1. Walt Disney World
When I first heard of Disney's free birthday pass promotion, I didn't really think I would actually be able to take advantage of that. Thanks to some savings, and to some very generous sisters, this birthday wish came to pass! Sarah and I flew down to Florida for a few days so that I could spend my birthday at Disney World. We stayed at a nice resort a few miles away (cheaper than the Disney resorts, but still so nice!). While we didn't get to the park until about noon, we still got to spend a good 11 hours enjoying the many rides (they don't specialize in thrills- it is, after all, aimed primarily at kids- but they have some great scenery and effects!), some tasty (though pricey) food, and all the shops. I loved the Pirates of the Caribbean ride (they have added Jack Sparrow into several of the scenes) and the Jungle Tour and the Haunted Mansion (one of my favorites). It was fun walking through the Swiss Family Robinson Treehouse (I used to think it would be so much fun to live there!) I think my favorite ride was Splash Mountain (Unfortunately, Space Mountain was closed for repairs until later this year...grrrr.)
Besides the rides, two other things that made this one of the best birthdays I have ever had:
First, so many people wishing me happy birthday (thanks to the birthday button they gave me at the entrance)- it was nice to get such friendly smiles and warm wishes, even from total strangers!
Second, the fireworks. Truly, it was one of the most spectacular fireworks shows I have ever seen. Sarah and I just sat on the ground, gazing up in awe. I felt like a kid again (for a 30-year-old, that was something!)- I was just so enthralled and delighted with the incredible lights and colors of the fireworks. I had felt that I deserved an amazing 30th birthday, and I feel that that is exactly what I got. It was worth every penny spent and will not soon be forgotten!

Okay, so there you have it- 10 of the best, most fun moments/days of my summer.
It's good to be back!
Now, I just have to get ready for school... :S

Sunday, June 21, 2009

Good Dads...

I am still recuperating a bit from my delightful trip to Missouri (I spent a lovely three weeks there with my family), so I don't have energy for a long post- I may share details of my travels within the next few days, but for now, a short tribute to all fathers and eventual fathers to be out there, but most especially to those whose lives are more closely connected to my own:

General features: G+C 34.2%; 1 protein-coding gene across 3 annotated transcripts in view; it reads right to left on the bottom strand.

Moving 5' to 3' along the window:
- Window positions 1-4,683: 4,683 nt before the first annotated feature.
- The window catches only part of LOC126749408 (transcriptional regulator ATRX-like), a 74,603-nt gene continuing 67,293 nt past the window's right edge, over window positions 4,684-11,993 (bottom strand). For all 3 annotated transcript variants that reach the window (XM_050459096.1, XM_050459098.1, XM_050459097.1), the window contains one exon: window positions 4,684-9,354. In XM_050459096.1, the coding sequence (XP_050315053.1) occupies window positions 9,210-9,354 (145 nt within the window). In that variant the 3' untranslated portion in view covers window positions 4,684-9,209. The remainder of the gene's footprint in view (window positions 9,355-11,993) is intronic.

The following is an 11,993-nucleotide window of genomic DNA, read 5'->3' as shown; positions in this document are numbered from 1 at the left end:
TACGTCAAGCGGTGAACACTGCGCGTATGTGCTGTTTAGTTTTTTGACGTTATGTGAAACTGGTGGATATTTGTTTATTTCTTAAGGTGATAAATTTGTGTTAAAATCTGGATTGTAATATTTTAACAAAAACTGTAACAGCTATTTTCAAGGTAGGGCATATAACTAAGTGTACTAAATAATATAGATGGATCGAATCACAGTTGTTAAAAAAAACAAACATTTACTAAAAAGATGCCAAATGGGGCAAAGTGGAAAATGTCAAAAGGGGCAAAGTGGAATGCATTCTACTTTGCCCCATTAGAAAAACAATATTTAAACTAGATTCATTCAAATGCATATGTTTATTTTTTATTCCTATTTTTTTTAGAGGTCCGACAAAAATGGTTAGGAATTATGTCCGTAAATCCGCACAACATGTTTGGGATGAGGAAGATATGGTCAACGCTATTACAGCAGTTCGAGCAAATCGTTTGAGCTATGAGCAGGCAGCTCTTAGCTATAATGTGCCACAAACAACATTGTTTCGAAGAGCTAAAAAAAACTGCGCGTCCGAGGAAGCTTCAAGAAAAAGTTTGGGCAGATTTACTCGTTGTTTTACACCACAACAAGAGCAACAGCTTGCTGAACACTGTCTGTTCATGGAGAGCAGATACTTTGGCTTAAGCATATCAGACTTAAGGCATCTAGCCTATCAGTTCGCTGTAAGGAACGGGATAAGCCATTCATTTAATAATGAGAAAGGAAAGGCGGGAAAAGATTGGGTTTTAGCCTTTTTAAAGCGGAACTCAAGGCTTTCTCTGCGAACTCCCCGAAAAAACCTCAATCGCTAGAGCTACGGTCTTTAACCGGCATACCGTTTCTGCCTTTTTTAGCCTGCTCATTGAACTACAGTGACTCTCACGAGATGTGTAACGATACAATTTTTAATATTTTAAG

Dad (i.e. Steven W. Lambson, Sr.): What can I say to a father who has done so much for me, who has given so much of himself over the years for the sake of his wonderful wife and ridiculous children, it's amazing he's still got any hair at all?! Dad, you have been such a solid rock, such a sure spiritual foundation for all of us- you and Mom have done so much to help us grow, to help us not only learn but to help us love to learn. Any success we can claim in this life is owed at least in part to the role you have played as a father (and, of course, to what Mom has done as a mother). I am so grateful that I can say, as Nephi of old, that I have been born of "goodly parents." Thank you for being my dad.

Joe: Joe, thanks for being such a great husband for my sister and such a great father for my nephew. You have so much depth and insightful perspective to offer, I always appreciate any thoughts you have to share (meaningful and meaningless alike). Even though you pinched me in my soft spot, I still love and admire you.

Steve (i.e. Steven W. Lambson, Jr.): Okay, I know you're not a dad yet (I don't think the Wii counts...)- and please don't think this is any kind of rude or awkward pressure to hurry up and become one. You and Tamara will do what's best for both of you. But I wanted to give you a shout out anyway for being a good man. I love your intelligence, I love your spiritual maturity, I love your geekiness, I love your humor. I look up to you in so many ways (and not just literally :). Thank you for being such a good brother and even a good friend. I hope someday those Teachers realize what a valuable example of righteousness they have right in front of them!